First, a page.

In our third speaker preview interview, we highlight Adam Alter, author of the acclaimed book, Drunk Tank Pink: And Other Unexpected Forces That Shape Our Thoughts, Feelings, and Behaviors (Penguin, 2013). A NYT best seller and one of the year’s most well-reviewed books in any genre, Drunk Tank Pink explores issues of human behavior that impact our personal lives, our professional lives, and the relationships we forge in both. Below, Alter shares what inspired him to write the book, how the concept for it evolved (“until the eleventh hour”), and what the most interesting findings will be for our prestige executive audience during his Forum presentation on November 7th.
“Drunk Tank Pink” isn’t an obvious title for a book about human behavior. What does it mean?
In the late 1960s, psychologists discovered that school students were better behaved when their classrooms were painted bright pink. As word spread about the color’s miraculous calming power, two officers at a Seattle naval prison decided to paint one of their prison cells with the same shade. The cell – or drunk tank, as it was known – was designed to contain the prison’s most aggressive inmates, and the officers were staggered to find that the prisoners responded just like the students: when they emerged from the pink cell, they were calmer and less aggressive.
Creative policymakers and businesspeople began to exploit the shade, which soon earned the nickname drunk tank pink. Door-to-door salespeople reported fewer rejections when they wore bright pink shirts, boxers who donned pink trunks swore their opponents were measurably weaker, and transit companies claimed that bus vandalism declined when they installed a raft of pink bus seats. College football coaches, always seeking a competitive edge, painted their visiting locker rooms with bright pink paint, and even ordered porcelain urinals, carpets, and lockers in the same shade. The pink visiting locker room at the University of Iowa’s Kinnick Stadium still attracts plenty of tourist traffic today. As time passed, researchers began to question why (and, indeed, whether) drunk tank pink was as powerful as early evidence suggested, but its reputation as a non-drug sedative remained largely intact.
That’s fascinating. It almost seems like you could write an entire book just about that one color-behavior connection.
I titled the book Drunk Tank Pink because the color is a great emblem for the sorts of effects that I describe throughout the book—powerful forces that shape how we think, feel, and behave without our knowledge or consent.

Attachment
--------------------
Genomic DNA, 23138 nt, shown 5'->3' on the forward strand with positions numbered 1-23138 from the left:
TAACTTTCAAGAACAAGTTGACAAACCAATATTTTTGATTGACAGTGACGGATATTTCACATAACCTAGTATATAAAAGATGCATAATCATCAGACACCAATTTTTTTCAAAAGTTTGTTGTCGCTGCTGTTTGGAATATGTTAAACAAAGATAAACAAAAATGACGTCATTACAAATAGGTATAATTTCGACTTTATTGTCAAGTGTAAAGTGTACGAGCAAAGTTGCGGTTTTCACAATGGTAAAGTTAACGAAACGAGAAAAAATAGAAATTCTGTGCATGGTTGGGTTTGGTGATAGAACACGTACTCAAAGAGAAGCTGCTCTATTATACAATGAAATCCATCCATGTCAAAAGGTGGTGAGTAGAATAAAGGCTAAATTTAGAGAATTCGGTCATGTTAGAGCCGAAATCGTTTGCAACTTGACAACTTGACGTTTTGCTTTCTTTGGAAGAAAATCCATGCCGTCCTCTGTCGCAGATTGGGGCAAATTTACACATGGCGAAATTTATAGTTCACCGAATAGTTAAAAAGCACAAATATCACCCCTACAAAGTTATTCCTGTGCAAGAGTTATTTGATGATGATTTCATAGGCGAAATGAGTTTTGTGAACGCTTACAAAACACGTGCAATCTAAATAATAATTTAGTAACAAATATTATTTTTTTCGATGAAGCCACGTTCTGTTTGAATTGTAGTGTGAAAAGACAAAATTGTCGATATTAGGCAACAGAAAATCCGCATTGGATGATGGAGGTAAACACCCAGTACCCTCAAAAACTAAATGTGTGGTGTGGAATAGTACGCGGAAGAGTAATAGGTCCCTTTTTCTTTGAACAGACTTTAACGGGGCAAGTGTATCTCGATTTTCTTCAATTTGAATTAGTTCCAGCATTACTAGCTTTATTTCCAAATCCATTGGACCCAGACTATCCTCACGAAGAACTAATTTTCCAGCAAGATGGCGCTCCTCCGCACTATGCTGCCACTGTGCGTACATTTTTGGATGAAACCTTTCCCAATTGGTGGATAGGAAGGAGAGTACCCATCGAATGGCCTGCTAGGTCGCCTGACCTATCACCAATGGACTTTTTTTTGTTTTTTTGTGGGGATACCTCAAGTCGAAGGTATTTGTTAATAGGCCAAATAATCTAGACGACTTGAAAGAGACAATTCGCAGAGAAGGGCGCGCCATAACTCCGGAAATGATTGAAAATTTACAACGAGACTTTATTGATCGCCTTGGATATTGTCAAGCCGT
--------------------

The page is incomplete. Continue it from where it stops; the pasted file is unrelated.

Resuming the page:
What was the research process like for this book?
It was extensive. I became interested in this area of psychology in 2000, so I’ve been thinking about the topic for a dozen years or so. The book is a combination of experiments and anecdotes, and though I was familiar with most of the experiments before I began writing, I did plenty of research to cobble together the anecdotes that enliven the text.
What do you want readers to learn from your book?
That much of who we are is accidental—that we become the people we are because of a series of chance encounters with the forces that shape us as we make our way through the world. The same is probably true of my interest in the psychology of judgment and decision-making. I happened to take classes with some very smart psychologists who taught these topics, so I became interested in the ideas they were discussing.
It makes sense that a Marketing professor (Alter currently teaches at NYU Stern) would have a background in psychology. So that was a happy accident?
As an undergrad, I studied psychology and law (and briefly worked at a large corporate law firm in Australia), and though I enjoyed both fields, I was ultimately drawn more to psychology than to law. But I did miss the act of arguing legal questions in front of a judge, and I think my interest in teaching is an outgrowth of that desire to discuss and develop ideas with smart people who respond with their own ideas.
Did you start writing Drunk Tank Pink knowing exactly how it would turn out, or were there unexpected turns?
The biggest issue was deciding what to include and what to leave out, and some of those decisions were made only very late in the writing process. I originally proposed a book with five long chapters rather than nine shorter chapters, so the framework changed a couple of times as I wrote. The biggest change was learning that, while I was writing, researchers had overturned an area of research that covered ten pages of the original manuscript. At the eleventh hour, I rewrote that chapter from scratch.
Most of the audience members at the Forum will be very interested in applying your research to their brands’ marketing strategies. Do your findings translate to the business world?
Much of the book focuses on questions that should interest a business audience. I discuss some of the key psychological principles in naming people, ideas, brands, and products; how brand logos and symbols shape consumer behavior; why people across different cultures respond to the same products and ideas so differently; when people should be encouraged to work alone, and when they’re better off working in groups; and how colors and locations shape how we consume.
For more information on Adam or any other Forum speaker, please visit our event site or email L2’s Marketing Director Sierra Schaller.
L2 emails keep you up to date on how brands are leveraging digital to grow their businesses.
Join Our EMail List